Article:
A 24-hour train journey to the remote, snow-covered eastern reaches of the country has become a hot ticket among young Turkish travellers seeking to follow in each other’s heavily Instagrammed footprints.
Social media is driving interest in the 1365-kilometre ‘Doğu Ekspresi’ (Eastern Express) route from the Turkish capital of Ankara to the border city of Kars, the newspaper Yeni Şafak reported this month: ‘it is very difficult to find a place [on the train] as tickets were sold out days before…. The hotels [in Kars] are operating at 100% occupancy.’
Since the start of the new year, approximately 20,000 students, photographers, bloggers, hikers and other travellers have taken the train trip to Kars, a former Russian outpost that is also the main gateway to the Unesco-listed ruins of Ani. The Turkish State Railways, which operates the train, has added extra wagons to meet demand, while Turkish media outlets abound with stories about the trip and the ‘“like” hunters’ on-board who have made it the ‘most hipster’ domestic travel route and ‘today’s fashion’ among young Turks.
‘Everybody was filming and taking pictures: I thought I would also take a picture of the now iconic “Doğu Ekspresi” plate on the train but when I approached our carriage there were already ten people waiting in line to pose next to it,’ academic Nagihan Haliloğlu wrote in a first-person account of the journey. Shots of fashionably bundled-up passengers gazing out at snowy scenery – through the train’s open door or the window of a couchette that they’ve adorned with fairy lights and personal photos – are also popular, as are group selfies in the train’s narrow corridors and artfully arranged still lifes of books and mugs of tea.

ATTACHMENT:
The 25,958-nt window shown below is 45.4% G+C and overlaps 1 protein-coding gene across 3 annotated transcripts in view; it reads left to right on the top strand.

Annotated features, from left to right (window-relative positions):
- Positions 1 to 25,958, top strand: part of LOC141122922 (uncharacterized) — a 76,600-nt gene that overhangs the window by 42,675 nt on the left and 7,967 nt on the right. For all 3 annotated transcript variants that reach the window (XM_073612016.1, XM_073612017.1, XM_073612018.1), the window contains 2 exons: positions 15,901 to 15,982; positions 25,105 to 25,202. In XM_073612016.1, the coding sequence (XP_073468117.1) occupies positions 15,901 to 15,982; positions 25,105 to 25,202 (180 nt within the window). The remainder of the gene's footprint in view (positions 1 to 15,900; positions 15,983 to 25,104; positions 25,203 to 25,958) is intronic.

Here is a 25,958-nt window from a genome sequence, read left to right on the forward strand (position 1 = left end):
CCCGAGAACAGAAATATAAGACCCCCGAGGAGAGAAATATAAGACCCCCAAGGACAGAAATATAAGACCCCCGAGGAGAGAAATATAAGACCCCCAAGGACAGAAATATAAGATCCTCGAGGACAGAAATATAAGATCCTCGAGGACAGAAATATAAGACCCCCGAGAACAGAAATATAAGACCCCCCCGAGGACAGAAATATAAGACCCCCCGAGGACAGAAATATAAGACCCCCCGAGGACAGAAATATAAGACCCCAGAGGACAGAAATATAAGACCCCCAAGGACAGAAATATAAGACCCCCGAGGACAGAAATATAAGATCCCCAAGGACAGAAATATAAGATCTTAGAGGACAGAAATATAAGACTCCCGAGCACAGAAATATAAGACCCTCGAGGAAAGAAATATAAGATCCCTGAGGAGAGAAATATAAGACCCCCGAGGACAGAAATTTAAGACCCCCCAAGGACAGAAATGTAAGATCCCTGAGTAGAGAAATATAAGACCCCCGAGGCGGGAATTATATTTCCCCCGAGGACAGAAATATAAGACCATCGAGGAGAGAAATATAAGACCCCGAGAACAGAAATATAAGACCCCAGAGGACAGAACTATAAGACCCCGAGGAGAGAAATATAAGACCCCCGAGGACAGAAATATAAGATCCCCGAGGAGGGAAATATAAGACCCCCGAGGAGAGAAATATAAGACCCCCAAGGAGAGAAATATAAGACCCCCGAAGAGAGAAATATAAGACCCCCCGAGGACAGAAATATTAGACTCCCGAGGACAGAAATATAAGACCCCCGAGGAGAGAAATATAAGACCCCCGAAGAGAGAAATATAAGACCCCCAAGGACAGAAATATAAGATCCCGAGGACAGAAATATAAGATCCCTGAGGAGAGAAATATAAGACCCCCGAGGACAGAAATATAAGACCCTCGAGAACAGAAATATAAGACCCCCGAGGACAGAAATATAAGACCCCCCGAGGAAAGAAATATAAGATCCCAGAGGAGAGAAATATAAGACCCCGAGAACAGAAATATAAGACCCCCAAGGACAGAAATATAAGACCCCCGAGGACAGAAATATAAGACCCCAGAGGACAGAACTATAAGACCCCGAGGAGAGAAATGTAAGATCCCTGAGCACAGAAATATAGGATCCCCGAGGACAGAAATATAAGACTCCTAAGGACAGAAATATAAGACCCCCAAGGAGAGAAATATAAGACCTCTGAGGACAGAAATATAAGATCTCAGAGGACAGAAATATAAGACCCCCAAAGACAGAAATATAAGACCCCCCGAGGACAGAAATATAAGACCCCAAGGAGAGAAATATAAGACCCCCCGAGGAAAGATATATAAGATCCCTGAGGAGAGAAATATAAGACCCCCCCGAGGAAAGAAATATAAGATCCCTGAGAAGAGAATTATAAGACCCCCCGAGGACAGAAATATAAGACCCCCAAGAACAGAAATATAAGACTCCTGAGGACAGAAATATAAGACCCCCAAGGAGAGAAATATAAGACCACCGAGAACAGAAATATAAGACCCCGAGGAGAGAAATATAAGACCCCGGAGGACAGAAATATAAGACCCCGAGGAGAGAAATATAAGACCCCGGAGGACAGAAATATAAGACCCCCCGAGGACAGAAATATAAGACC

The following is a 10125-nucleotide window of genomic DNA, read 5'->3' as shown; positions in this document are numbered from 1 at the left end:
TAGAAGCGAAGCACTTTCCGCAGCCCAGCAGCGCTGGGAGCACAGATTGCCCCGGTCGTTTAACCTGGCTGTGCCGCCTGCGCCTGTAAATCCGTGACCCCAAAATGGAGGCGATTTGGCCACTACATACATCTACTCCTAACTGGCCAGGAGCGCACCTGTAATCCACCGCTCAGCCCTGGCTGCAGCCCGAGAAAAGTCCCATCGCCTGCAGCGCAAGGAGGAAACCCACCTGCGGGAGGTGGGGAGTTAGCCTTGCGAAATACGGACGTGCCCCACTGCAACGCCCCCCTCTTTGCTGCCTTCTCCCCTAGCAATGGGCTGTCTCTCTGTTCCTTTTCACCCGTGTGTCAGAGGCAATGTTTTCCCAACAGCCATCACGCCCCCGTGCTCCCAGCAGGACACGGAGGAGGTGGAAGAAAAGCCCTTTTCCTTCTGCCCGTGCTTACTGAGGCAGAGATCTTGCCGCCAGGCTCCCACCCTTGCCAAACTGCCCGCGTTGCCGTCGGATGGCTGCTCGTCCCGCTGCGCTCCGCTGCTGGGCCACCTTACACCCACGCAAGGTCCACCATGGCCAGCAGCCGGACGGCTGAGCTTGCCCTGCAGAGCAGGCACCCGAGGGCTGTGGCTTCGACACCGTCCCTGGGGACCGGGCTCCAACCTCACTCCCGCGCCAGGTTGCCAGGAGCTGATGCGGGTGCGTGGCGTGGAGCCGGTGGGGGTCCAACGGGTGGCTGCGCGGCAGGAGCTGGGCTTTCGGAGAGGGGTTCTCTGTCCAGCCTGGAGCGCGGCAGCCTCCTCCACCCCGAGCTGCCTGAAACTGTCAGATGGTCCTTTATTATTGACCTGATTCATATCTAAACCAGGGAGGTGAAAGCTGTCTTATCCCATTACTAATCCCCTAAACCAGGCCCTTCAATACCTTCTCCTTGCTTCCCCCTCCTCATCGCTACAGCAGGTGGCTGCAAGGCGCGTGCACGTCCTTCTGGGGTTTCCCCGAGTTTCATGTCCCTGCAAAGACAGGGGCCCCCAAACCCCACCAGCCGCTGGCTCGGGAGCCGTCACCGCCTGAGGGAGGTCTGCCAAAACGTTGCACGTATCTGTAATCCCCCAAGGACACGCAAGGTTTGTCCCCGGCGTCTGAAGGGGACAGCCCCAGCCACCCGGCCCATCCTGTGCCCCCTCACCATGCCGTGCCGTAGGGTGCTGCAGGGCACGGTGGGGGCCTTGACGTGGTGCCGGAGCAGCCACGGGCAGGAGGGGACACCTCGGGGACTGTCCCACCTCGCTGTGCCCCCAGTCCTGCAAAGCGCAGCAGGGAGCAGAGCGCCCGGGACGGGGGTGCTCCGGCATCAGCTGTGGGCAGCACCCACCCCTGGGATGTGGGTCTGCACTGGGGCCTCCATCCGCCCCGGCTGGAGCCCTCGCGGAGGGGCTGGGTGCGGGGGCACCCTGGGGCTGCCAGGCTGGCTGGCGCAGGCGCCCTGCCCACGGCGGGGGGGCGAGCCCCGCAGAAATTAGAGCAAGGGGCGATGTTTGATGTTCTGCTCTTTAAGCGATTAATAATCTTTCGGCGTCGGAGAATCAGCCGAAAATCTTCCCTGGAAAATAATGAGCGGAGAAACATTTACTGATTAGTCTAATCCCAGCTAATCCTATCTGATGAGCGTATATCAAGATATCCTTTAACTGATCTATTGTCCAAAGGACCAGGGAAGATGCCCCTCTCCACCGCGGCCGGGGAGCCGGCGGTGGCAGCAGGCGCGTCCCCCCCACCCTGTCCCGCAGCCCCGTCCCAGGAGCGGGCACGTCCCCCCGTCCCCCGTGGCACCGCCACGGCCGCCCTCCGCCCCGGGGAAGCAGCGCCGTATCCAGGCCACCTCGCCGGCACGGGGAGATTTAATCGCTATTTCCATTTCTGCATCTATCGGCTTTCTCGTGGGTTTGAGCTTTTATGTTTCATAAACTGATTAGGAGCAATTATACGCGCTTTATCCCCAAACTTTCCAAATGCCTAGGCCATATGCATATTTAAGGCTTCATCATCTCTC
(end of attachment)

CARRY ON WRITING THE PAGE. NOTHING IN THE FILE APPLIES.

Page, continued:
Author Kaan Murat Yanık says hundreds of readers have posted photos taken on the Doğu Ekspresi with his book Uzakların Şarkısı (Song of the Faraway), which is set in part on the train to Kars. He told Yeni Şafak that he was fascinated by the mix of ‘coffee shops, tradesmen, soldiers in the market, officials, students, buildings from the Russians, snowy streets, villagers and children’ in Kars, a city Yanık said has ‘its own particular smell, a smell of cold and smoke’.
The craze for the trip has drawn spoofs, too, with the Onion-like satirical newspaper Zaytung ‘reporting’ on a new competitor to the Doğu Ekspresi: a bus company promoting its trip from Istanbul to the south-eastern city of Hakkari – a 72-hour journey that ‘can take up to 96 hours in winter due to closed roads, if the bus arrives in one piece…’ – as an adventurous alternative for those who can’t get train tickets.
But even those who cast a bit of a cynical eye on the frenzy can’t help but be won over by the beauty of the scenery along the way. ‘The joys of the experience must have outweighed the discomfort,’ traveller Haliloğlu wrote, ‘for I found myself already wondering about other long-stretch train journeys I might do, discovering the wonderful and hidden corners of the varied landscape that is Anatolia’.
Words: Jennifer Hattam